# Finding side length of cube from known diagnal

##### New member
Can anyone please tell me the side length of a cube that has a longest diagnal of 11,400,576 feet??

#### Subhotosh Khan

##### Super Moderator
Staff member
Can anyone please tell me the side length of a cube that has a longest diagnal of 11,400,576 feet??
Invoke Pythagoras and use:

L2 + W2 + H2 = D2..........(with usual abbreviation of variables)

##### New member
Thankyou for your reply. I really don't know how to do that.

#### Subhotosh Khan

##### Super Moderator
Staff member
Thank you for your reply. I really don't know how to do that.
Do you know Pythagoras's Theorem?

#### JeffM

##### Elite Member
Thankyou for your reply. I really don't know how to do that.
You do not know how to do this, or you do not understand why to do this?

If you do not know how to do it, here is a clue: the height, width, and depth of a cube are equal so

$$\displaystyle H^2 + W^2 + D^2 = WHAT?$$

##### New member
You do not know how to do this, or you do not understand why to do this?

If you do not know how to do it, here is a clue: the height, width, and depth of a cube are equal so

$$\displaystyle H^2 + W^2 + D^2 = WHAT?$$
Guess im not sure how to get that from the long diagonal inside a cube

#### JeffM

##### Elite Member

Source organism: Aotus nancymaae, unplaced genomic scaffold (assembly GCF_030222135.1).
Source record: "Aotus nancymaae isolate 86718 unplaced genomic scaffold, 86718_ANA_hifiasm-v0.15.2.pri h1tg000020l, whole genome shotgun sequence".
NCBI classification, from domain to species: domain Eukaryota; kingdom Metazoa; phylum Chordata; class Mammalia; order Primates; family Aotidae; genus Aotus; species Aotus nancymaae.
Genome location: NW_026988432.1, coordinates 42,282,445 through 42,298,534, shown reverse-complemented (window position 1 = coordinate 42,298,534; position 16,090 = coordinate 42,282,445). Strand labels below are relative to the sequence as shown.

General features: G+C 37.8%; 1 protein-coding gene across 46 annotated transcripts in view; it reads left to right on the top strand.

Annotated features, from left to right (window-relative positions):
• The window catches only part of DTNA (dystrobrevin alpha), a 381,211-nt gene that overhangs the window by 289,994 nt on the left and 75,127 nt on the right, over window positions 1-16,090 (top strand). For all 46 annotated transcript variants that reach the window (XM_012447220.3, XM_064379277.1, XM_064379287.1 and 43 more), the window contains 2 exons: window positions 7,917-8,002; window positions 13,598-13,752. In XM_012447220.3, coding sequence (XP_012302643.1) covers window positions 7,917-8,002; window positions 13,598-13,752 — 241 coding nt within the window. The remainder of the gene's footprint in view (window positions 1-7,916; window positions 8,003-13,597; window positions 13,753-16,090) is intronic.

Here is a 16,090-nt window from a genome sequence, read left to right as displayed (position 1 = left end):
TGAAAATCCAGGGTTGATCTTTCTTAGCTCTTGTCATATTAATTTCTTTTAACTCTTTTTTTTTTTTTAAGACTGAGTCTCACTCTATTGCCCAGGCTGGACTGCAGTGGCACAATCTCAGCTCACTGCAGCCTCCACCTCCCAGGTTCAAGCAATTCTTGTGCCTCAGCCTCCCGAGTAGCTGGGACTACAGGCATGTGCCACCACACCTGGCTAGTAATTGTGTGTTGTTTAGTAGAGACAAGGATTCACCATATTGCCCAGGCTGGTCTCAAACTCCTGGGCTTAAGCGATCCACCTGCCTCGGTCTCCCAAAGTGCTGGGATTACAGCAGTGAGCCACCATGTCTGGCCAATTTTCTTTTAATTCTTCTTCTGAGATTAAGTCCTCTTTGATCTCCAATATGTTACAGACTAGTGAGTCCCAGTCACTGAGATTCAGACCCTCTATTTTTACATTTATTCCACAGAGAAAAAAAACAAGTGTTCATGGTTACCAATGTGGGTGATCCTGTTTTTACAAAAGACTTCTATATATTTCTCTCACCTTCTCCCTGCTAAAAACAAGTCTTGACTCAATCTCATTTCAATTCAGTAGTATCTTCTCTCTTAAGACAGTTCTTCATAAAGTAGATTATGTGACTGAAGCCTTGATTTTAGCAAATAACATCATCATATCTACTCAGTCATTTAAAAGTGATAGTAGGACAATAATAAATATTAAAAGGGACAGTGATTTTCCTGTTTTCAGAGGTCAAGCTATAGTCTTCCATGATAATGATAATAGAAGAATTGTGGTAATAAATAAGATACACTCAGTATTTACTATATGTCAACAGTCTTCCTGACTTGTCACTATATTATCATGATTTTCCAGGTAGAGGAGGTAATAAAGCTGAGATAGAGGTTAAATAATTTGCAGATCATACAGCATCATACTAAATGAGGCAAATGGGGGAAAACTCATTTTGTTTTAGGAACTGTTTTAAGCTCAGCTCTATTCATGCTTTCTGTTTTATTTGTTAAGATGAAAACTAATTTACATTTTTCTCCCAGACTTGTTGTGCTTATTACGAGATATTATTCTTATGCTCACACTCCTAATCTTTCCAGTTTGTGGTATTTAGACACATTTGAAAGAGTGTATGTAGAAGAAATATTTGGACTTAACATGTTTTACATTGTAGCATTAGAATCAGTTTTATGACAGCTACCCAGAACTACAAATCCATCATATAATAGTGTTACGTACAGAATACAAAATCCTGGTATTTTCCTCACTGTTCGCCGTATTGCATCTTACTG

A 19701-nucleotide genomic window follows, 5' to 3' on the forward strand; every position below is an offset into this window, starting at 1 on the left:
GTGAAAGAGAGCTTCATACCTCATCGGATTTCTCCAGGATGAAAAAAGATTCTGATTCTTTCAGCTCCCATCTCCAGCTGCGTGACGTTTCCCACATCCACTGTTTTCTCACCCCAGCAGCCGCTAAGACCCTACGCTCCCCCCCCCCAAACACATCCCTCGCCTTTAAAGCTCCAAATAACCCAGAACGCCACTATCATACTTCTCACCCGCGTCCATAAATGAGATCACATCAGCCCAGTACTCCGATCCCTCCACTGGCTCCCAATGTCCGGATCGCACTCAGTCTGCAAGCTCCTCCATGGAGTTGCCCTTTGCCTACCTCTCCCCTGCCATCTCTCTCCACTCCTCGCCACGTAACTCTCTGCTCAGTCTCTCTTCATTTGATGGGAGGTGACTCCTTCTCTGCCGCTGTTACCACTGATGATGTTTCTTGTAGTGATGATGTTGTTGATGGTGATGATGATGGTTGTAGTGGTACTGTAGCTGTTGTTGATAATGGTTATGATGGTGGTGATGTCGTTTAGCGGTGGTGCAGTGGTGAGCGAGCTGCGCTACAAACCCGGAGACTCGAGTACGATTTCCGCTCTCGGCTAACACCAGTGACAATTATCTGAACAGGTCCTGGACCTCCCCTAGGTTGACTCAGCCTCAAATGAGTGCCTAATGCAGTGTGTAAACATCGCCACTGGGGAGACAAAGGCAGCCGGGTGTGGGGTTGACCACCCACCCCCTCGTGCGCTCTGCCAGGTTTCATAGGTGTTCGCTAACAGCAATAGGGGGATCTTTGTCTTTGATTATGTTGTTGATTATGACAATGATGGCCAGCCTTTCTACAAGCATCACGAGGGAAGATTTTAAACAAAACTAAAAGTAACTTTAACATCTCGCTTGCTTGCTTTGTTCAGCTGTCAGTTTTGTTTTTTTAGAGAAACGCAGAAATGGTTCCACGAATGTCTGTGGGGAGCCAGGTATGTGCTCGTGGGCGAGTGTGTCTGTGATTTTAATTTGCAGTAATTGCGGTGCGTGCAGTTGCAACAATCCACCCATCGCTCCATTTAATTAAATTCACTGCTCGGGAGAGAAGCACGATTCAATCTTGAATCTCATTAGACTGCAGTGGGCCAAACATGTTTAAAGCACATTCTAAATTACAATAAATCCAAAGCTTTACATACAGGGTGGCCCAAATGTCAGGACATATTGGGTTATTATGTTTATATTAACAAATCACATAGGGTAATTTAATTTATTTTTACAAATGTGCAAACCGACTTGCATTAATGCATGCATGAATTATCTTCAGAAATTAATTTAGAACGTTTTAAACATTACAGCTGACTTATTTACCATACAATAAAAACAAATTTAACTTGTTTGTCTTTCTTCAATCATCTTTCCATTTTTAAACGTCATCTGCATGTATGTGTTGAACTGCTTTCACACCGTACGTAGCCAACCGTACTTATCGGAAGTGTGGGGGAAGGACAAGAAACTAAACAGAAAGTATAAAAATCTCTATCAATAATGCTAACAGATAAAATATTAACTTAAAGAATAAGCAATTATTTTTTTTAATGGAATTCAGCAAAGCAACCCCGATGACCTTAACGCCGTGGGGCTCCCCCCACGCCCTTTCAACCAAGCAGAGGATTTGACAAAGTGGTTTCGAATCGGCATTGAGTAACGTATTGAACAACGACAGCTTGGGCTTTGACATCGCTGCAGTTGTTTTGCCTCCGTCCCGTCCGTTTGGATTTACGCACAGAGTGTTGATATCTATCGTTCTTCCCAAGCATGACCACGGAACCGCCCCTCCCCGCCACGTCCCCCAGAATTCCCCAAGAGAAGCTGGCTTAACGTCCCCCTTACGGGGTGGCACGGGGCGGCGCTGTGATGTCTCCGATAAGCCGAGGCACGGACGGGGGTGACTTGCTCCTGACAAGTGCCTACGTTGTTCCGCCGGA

Guess im not sure how to get that from the long diagonal inside a cube
You are not supposed to get that from the length of the longest diagonal.

The point here is that a cube is symmetric. The length of the longest side equals the length of the shortest side; the length of the longest diagonal equals the length of the shortest diagonal.

$$\displaystyle x = y = z \implies x^2 + y^2 + z^2 = x^2 + x^2 + x^2 = WHAT?$$

1 chicken plus 1 chicken plus 1 chicken = how many chickens.

#### Dr.Peterson

##### Elite Member
Guess im not sure how to get that from the long diagonal inside a cube
I think you're saying that you don't know that $$\displaystyle L^2 + W^2 + H^2 = D^2$$, where L, W, H are the length, width, height, and D is the diagonal through the solid.

To obtain that fact, first think about the diagonal of one face. If X is the diagonal of an L x W face, then $$\displaystyle L^2 + W^2 = X^2$$. But then this diagonal is perpendicular to a W x H face, so $$\displaystyle X^2 + H^2 = D^2$$. Put this together, and you have $$\displaystyle L^2 + W^2 + H^2 = D^2$$.

#### Mr. Bland

##### Junior Member
All of the angles between the edges of a cube are 90 degrees. It's a three-dimensional object, so there are more of them, but it's ultimately still a set of perpendicular joints.

Pythagoras gave us a simple formula for finding the hypotenuse length of a triangle with a 90-degree angle in it, and this same formula is the basis of calculating the distance between two points. The cherry on top is that this formula works in n dimensions. The traditional distance formula, for some number of dimensions, is as follows:

$$\displaystyle d = \sqrt{(x_{2} - x_{1})^2 + (y_{2} - y_{1})^2 + (z_{2} - z_{1})^2 + ...}$$​

This takes two points, $$\displaystyle (x, y, z, ...)_{1}$$ and $$\displaystyle (x, y, z, ...)_{2}$$, translates the first point to the origin, then calculates the magnitude of the resulting vector. If one corner of your cube is at the origin, what are the coordinates of the opposite corner?

#### hoosie

##### Junior Member
Just in case you’re still not sure how to proceed have a look at an example I have provided for you: